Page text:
Three days later Mr. Eichelberg appeared in court with the defendant and told the court she wished to change her plea from not guilty to guilty of murder in the second degree, and stated: "I wish the court would take some evidence in this matter, in order to complete the record."

The prosecutor then proceeded to question one William F. Roth, a captain of the Elkhart police, who attempted to identify a supposed confession made by the defendant marked as state's "Exhibit A". He then identified another confession supposedly made by her, marked state's "Exhibit B". He then identified another supposed confession made by defendant marked state's "Exhibit C". These exhibits were put in evidence not only without objection from petitioner's attorney but by his request. Petitioner's attorney cross-examined this witness by asking four questions all designed to strengthen the legality of the supposed confessions. The prosecutor also put in the evidence taken at the coroner's inquest. This evidence was all given by police officers and the sheriff. The sheriff identified state's "Exhibit E" which was a statement prepared by defendant's attorney, and he and the sheriff took it to defendant's cell in the jail, asked her to read it and sign it, and said they would have witnesses there to sign it. This exhibit was read to the judge. It was another supposed confession in which, among other things, she said she was instructing her attorney, Frank C. Eichelberg to enter a plea of murder in the second degree for her, and that she would save him harmless "from any action or causes of action that I may have or acquire by reason of the fact he enters a plea of guilty for me."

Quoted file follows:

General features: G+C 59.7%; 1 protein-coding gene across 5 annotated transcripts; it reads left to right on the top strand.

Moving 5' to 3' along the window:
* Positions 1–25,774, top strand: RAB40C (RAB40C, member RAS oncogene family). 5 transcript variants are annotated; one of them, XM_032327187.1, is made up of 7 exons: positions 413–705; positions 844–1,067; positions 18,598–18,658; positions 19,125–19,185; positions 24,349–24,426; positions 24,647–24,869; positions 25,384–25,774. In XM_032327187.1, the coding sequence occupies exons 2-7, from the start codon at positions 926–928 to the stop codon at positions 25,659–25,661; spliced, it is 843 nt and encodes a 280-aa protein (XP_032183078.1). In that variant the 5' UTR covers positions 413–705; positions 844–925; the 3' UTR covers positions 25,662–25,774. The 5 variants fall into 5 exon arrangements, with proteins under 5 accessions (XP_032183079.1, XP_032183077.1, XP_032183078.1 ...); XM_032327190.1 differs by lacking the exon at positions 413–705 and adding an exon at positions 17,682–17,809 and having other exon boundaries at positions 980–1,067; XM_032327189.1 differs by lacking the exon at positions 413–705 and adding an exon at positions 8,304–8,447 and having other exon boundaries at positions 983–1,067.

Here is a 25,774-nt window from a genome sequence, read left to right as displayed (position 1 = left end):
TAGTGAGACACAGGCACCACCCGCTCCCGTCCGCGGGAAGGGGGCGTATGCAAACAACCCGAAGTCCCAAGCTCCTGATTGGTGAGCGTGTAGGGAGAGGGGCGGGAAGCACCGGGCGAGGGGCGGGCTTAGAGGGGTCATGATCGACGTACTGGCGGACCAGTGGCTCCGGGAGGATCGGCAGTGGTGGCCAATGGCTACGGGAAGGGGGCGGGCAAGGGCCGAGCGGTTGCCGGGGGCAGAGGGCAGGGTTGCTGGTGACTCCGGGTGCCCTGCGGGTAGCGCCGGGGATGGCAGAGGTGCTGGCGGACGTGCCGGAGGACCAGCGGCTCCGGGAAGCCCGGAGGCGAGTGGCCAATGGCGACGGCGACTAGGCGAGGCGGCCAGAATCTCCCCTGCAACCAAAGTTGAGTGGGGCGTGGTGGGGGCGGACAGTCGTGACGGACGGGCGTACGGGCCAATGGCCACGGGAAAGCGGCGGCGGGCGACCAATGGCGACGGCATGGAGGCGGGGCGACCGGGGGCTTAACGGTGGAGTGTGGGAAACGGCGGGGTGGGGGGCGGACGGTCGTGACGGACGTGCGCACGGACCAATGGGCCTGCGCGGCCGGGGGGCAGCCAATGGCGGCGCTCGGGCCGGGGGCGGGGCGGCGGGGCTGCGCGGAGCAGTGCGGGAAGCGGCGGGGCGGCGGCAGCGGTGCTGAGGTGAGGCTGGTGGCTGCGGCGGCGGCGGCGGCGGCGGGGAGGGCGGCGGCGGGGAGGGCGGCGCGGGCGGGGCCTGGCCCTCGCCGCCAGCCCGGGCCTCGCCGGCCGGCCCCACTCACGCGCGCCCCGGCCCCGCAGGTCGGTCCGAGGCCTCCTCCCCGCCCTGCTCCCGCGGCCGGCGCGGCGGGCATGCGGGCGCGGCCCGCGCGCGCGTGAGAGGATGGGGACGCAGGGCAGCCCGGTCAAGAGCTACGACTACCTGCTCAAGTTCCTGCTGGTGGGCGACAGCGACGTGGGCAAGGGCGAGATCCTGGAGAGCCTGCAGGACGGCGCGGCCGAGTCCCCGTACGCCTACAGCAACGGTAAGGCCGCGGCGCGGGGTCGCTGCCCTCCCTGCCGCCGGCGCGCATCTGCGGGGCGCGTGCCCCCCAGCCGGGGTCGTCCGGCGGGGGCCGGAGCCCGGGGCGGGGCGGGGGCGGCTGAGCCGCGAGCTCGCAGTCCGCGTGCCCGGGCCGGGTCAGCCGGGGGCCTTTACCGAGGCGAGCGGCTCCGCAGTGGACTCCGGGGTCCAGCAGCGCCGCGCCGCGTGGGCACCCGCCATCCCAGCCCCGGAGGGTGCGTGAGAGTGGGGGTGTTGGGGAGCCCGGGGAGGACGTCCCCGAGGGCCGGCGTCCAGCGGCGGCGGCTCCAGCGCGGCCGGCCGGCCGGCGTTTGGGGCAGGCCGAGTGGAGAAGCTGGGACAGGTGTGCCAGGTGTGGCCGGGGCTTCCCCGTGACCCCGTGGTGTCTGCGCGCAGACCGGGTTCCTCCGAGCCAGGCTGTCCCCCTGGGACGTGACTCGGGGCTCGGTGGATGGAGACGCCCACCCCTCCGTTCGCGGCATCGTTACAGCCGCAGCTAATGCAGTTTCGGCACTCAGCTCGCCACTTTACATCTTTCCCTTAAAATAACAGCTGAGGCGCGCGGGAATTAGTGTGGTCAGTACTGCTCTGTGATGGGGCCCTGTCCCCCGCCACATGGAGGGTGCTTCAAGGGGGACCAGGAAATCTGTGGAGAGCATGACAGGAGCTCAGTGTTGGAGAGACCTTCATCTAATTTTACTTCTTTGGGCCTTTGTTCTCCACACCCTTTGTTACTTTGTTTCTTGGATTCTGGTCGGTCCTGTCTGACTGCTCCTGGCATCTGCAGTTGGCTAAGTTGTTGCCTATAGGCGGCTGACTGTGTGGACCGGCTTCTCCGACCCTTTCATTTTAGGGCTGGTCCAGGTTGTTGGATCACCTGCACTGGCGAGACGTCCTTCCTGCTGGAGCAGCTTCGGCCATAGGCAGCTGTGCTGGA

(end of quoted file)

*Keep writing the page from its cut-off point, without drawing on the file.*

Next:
Mr. Eichelberg, defendant's attorney, then put in evidence his voluntary statement. Among other things he said he had contacted Dr. Hull by telephone and in a conversation Dr. Hull told him he thought Rose Masuth was of sound mind; that she was not insane; that she could understand "questions that might be put to her in the simplest of language." He further said he knew Dr. Hull or his nurse visited Mrs. Masuth at the jail frequently to treat her for syphilis.